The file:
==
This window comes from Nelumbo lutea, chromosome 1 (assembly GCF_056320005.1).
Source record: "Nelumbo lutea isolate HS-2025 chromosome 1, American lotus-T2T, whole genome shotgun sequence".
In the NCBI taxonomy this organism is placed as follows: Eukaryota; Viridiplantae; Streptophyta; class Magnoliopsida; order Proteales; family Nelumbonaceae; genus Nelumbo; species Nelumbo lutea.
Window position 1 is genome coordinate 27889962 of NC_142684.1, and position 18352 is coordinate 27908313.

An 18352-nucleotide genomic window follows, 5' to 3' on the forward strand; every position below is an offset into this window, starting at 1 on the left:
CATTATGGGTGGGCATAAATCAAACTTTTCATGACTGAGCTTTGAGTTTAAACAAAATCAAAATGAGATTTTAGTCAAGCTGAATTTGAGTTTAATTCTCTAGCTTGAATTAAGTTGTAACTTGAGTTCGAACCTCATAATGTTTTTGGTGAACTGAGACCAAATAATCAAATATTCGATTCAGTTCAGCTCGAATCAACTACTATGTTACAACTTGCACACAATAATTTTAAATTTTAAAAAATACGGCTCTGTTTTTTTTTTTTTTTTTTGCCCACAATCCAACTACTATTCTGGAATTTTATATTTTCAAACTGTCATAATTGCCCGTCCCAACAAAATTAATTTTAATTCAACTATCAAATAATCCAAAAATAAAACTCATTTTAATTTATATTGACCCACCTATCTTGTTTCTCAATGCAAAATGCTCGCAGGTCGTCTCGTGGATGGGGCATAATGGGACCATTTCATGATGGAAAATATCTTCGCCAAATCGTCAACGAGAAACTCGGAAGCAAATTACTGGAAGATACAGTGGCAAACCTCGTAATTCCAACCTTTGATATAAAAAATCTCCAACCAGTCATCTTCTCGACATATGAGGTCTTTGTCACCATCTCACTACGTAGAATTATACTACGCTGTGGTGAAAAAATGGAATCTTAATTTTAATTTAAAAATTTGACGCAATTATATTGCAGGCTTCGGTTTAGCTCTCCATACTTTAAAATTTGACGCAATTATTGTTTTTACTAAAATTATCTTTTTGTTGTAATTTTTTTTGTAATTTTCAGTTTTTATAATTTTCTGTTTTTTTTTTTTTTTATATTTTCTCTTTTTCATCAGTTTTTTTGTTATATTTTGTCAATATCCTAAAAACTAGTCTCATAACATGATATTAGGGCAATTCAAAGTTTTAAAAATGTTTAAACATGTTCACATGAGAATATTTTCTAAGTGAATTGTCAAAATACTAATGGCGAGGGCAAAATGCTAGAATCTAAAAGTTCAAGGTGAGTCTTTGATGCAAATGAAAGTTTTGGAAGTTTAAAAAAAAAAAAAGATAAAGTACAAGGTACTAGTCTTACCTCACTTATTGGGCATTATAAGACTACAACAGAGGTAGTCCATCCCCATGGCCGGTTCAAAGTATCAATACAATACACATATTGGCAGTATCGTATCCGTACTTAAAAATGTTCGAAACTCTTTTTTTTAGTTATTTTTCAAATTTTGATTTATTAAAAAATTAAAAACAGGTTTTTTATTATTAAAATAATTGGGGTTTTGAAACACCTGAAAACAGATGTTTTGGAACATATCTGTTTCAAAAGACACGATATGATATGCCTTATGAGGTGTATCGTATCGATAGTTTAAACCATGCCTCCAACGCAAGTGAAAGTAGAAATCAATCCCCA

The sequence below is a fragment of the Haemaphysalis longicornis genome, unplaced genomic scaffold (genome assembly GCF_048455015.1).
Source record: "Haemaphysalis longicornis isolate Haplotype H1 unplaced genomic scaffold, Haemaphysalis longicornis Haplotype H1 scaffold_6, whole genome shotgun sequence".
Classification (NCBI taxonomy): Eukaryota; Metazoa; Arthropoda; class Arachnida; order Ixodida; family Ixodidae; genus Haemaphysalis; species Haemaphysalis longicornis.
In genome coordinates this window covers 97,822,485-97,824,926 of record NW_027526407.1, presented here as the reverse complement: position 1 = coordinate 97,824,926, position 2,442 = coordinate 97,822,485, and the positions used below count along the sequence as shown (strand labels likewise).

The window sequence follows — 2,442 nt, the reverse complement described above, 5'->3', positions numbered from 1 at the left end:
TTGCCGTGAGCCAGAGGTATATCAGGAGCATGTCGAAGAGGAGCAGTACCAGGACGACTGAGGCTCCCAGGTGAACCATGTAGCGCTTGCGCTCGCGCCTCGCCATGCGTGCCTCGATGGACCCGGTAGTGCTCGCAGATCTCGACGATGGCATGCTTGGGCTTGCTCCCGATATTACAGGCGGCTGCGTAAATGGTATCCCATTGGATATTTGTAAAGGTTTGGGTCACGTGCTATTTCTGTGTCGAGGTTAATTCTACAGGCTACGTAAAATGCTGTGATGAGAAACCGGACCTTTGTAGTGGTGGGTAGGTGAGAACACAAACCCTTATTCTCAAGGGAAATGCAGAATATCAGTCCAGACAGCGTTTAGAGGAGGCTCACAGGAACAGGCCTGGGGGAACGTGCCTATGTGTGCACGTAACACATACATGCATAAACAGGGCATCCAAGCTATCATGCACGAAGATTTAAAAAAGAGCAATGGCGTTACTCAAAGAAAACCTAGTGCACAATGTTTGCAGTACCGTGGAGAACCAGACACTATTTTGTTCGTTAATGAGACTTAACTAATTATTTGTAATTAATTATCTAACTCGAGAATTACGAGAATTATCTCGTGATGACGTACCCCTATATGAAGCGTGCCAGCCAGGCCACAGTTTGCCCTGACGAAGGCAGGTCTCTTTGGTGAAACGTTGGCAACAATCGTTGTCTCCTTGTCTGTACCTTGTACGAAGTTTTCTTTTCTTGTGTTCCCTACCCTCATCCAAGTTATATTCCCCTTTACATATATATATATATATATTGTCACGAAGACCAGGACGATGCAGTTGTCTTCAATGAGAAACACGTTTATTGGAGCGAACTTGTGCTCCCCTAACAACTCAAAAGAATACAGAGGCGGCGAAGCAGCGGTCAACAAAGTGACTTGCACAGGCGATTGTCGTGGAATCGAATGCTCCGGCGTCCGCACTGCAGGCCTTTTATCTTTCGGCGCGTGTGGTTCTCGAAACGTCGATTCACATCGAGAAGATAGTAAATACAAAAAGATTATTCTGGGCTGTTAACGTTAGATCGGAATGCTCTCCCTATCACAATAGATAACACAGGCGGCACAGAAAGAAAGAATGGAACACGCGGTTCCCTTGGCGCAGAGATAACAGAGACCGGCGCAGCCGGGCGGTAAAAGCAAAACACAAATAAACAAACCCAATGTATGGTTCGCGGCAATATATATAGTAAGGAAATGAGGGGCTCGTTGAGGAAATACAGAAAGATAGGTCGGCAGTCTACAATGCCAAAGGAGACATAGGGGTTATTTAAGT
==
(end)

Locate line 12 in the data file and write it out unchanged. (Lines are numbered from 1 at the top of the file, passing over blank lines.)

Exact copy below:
TTGCCGTGAGCCAGAGGTATATCAGGAGCATGTCGAAGAGGAGCAGTACCAGGACGACTGAGGCTCCCAGGTGAACCATGTAGCGCTTGCGCTCGCGCCTCGCCATGCGTGCCTCGATGGACCCGGTAGTGCTCGCAGATCTCGACGATGGCATGCTTGGGCTTGCTCCCGATATTACAGGCGGCTGCGTAAATGGTATCCCATTGGATATTTGTAAAGGTTTGGGTCACGTGCTATTTCTGTGTCGAGGTTAATTCTACAGGCTACGTAAAATGCTGTGATGAGAAACCGGACCTTTGTAGTGGTGGGTAGGTGAGAACACAAACCCTTATTCTCAAGGGAAATGCAGAATATCAGTCCAGACAGCGTTTAGAGGAGGCTCACAGGAACAGGCCTGGGGGAACGTGCCTATGTGTGCACGTAACACATACATGCATAAACAGGGCATCCAAGCTATCATGCACGAAGATTTAAAAAAGAGCAATGGCGTTACTCAAAGAAAACCTAGTGCACAATGTTTGCAGTACCGTGGAGAACCAGACACTATTTTGTTCGTTAATGAGACTTAACTAATTATTTGTAATTAATTATCTAACTCGAGAATTACGAGAATTATCTCGTGATGACGTACCCCTATATGAAGCGTGCCAGCCAGGCCACAGTTTGCCCTGACGAAGGCAGGTCTCTTTGGTGAAACGTTGGCAACAATCGTTGTCTCCTTGTCTGTACCTTGTACGAAGTTTTCTTTTCTTGTGTTCCCTACCCTCATCCAAGTTATATTCCCCTTTACATATATATATATATATATTGTCACGAAGACCAGGACGATGCAGTTGTCTTCAATGAGAAACACGTTTATTGGAGCGAACTTGTGCTCCCCTAACAACTCAAAAGAATACAGAGGCGGCGAAGCAGCGGTCAACAAAGTGACTTGCACAGGCGATTGTCGTGGAATCGAATGCTCCGGCGTCCGCACTGCAGGCCTTTTATCTTTCGGCGCGTGTGGTTCTCGAAACGTCGATTCACATCGAGAAGATAGTAAATACAAAAAGATTATTCTGGGCTGTTAACGTTAGATCGGAATGCTCTCCCTATCACAATAGATAACACAGGCGGCACAGAAAGAAAGAATGGAACACGCGGTTCCCTTGGCGCAGAGATAACAGAGACCGGCGCAGCCGGGCGGTAAAAGCAAAACACAAATAAACAAACCCAATGTATGGTTCGCGGCAATATATATAGTAAGGAAATGAGGGGCTCGTTGAGGAAATACAGAAAGATAGGTCGGCAGTCTACAATGCCAAAGGAGACATAGGGGTTATTTAAGT